I just sat and watched an art house horror movie called Antichrist by the Danish filmmaker Lars von Trier. You may or may not have heard of it, but it gained some notoriety at the Cannes Film Festival this year where it was adored and reviled in equal measure due to its very graphic nature.
It’s the story of a couple (Willem Defoe and Charlotte Gainsbourg) whose young son falls from a window and dies, unnoticed by them while they are having sex. They retreat to a cabin in the woods to recover but fear, guilt and resentment lead them to begin systematically torturing each other, first mentally and then physically. All the while the woods around them begin to come alive.
Lars von Trier is not one of my favourite filmmakers by a long shot. I find his movies are usually pretentious, self-important and plodding and Antichrist isn’t much different. It’s not your average Cineplex popcorn seller, with scenes of close-up penetrative sex and genital mutilation among other things, but it is deeply unsettling, haunting and one of the most beautifully shot movies I’ve seen in a long time. Not one for the shelf, but a good movie nonetheless.
So, after watching a movie like this I like to go and read some reviews; see what the rest of the world thought. I prefer to read the bulk of movie reviews after the event. One stop I always find enjoyable is my old friend The Daily Mail. For those of you who don’t know, The Daily Mail is a British newspaper. It is a bastion of Victorian values and insane Conservatism and either gives me a good chuckle or sends me into a foaming rage, depending on the topic. I simply had to know what The Daily Mail film reviewer thought about Antichrist.
This is what I found. It’s long, and much like the films of Lars von Trier, it’s pretentious, self-important and plodding. But it is well worth the read!
What DOES it take for a film to get banned these days?
By Christopher Hart
As censors approve a movie that plumbs grotesque new depths of sexual explicitness and violence, one critic (who prides himself on being broad-minded) despairs…
A film which plumbs new depths of sexual explicitness, excruciating violence and degradation has just been passed as fit for general consumption by the British Board of Film Classification. They have given the film an 18 certificate. As we all know, this is meaningless nowadays in the age of the DVD because sooner or later, thanks to the gross irresponsibility of some parents, any film that is given general release will be seen by children.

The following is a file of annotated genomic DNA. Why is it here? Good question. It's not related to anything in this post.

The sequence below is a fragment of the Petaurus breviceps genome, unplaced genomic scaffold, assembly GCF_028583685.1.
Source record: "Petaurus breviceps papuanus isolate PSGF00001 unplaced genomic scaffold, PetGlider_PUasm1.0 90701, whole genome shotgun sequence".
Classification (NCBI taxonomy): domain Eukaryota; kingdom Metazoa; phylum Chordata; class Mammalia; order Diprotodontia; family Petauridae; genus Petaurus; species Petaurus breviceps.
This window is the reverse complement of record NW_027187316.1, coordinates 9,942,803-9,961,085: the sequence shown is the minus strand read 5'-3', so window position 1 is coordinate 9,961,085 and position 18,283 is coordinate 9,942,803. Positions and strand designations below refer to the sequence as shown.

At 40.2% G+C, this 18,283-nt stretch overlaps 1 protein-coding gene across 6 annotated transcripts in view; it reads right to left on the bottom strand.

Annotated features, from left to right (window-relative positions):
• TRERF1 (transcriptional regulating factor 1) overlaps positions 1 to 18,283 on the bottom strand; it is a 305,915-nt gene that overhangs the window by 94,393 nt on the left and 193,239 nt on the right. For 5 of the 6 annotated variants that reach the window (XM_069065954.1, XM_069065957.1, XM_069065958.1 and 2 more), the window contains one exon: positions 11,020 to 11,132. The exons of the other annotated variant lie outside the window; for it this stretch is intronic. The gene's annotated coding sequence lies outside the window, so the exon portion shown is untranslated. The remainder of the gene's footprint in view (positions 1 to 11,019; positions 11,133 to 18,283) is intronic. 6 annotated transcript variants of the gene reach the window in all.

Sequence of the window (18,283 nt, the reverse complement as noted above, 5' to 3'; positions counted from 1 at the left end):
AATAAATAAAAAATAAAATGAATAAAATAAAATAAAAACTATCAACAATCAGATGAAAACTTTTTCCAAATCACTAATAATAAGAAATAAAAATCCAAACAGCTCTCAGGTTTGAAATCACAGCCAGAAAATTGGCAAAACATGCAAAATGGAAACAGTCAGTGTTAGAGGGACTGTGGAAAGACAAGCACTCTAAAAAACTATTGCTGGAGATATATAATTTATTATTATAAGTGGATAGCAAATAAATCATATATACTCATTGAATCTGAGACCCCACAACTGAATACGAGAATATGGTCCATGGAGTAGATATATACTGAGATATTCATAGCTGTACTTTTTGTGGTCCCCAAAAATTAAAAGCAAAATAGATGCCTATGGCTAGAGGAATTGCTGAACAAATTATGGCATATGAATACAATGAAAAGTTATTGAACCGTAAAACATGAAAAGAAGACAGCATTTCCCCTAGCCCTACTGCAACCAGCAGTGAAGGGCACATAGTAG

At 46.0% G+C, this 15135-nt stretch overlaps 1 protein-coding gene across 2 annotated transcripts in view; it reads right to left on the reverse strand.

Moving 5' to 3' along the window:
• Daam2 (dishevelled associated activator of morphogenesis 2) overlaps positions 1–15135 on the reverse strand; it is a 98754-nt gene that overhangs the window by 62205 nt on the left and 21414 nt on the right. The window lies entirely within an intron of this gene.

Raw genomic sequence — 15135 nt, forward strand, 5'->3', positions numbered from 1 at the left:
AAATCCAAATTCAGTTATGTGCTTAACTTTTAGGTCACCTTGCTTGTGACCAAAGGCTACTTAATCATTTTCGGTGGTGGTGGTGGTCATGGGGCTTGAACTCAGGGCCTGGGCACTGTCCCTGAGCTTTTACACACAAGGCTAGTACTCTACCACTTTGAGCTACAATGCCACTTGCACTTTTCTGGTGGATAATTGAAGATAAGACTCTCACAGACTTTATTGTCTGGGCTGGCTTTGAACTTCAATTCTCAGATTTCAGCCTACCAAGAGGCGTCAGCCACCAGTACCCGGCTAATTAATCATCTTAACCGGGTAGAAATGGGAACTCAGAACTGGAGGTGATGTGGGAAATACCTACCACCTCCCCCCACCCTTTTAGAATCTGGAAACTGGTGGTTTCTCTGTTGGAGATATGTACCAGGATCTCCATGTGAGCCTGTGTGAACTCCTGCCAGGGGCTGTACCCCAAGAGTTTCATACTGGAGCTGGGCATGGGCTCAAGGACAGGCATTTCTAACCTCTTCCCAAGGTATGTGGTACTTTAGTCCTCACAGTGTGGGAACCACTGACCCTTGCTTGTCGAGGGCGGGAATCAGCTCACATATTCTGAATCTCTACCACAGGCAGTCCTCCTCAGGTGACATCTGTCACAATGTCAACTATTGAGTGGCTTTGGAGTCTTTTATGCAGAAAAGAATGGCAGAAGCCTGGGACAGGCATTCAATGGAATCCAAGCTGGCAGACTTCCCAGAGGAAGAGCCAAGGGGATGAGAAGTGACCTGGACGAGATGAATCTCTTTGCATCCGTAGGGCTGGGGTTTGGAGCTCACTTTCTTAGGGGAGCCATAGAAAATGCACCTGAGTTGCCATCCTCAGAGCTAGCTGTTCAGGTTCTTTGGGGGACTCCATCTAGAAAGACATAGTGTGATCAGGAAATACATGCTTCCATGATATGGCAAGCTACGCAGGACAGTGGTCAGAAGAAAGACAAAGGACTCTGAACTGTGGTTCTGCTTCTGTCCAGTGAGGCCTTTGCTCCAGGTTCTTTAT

You do not need to see Lars von Trier’s Antichrist (which is released later this week) to know how revolting it is. I haven’t seen it myself, nor shall I – and I speak as a broad-minded arts critic, strongly libertarian in tendency. But merely reading about Antichrist is stomach-turning, and enough to form a judgment. As Ernest Hemingway said of obscenity in a justifiably disgusting image, you don’t need to eat a whole bowl of scabs to know they’re scabs.
Here is the ‘plot’ of Antichrist, with apologies in advance. But since this is coming to a cinema near you soon – and then a DVD, a website and a late-night TV channel – you might want know about it. A couple are having sex. Graphically close-up. While they are doing so, their toddler falls to his death from a balcony. The husband and wife go to stay in a log cabin to recover from their grief. There, horrors the likes of which I have never witnessed unfold in graphic detail. Eventually, the husband strangles her and escapes through the woods, where he is surrounded by hundreds of children with blurred faces. The end.
Now the anonymous moral guardians of the British Board of Film Classification (BBFC), in their infinite wisdom, have passed this foul film for general consumption. Another bizarre but typical judgment from this panel of experts whose names we don’t even know (and so we don’t even know if they are parents). We do know that its president, Sir Quentin Thomas, gets £28,000 for 25 days’ work a year. Nice job if you can get it. In a jaded and degraded culture, Antichrist is presumably intended to shock. In fact, it doesn’t shock, it merely nauseates.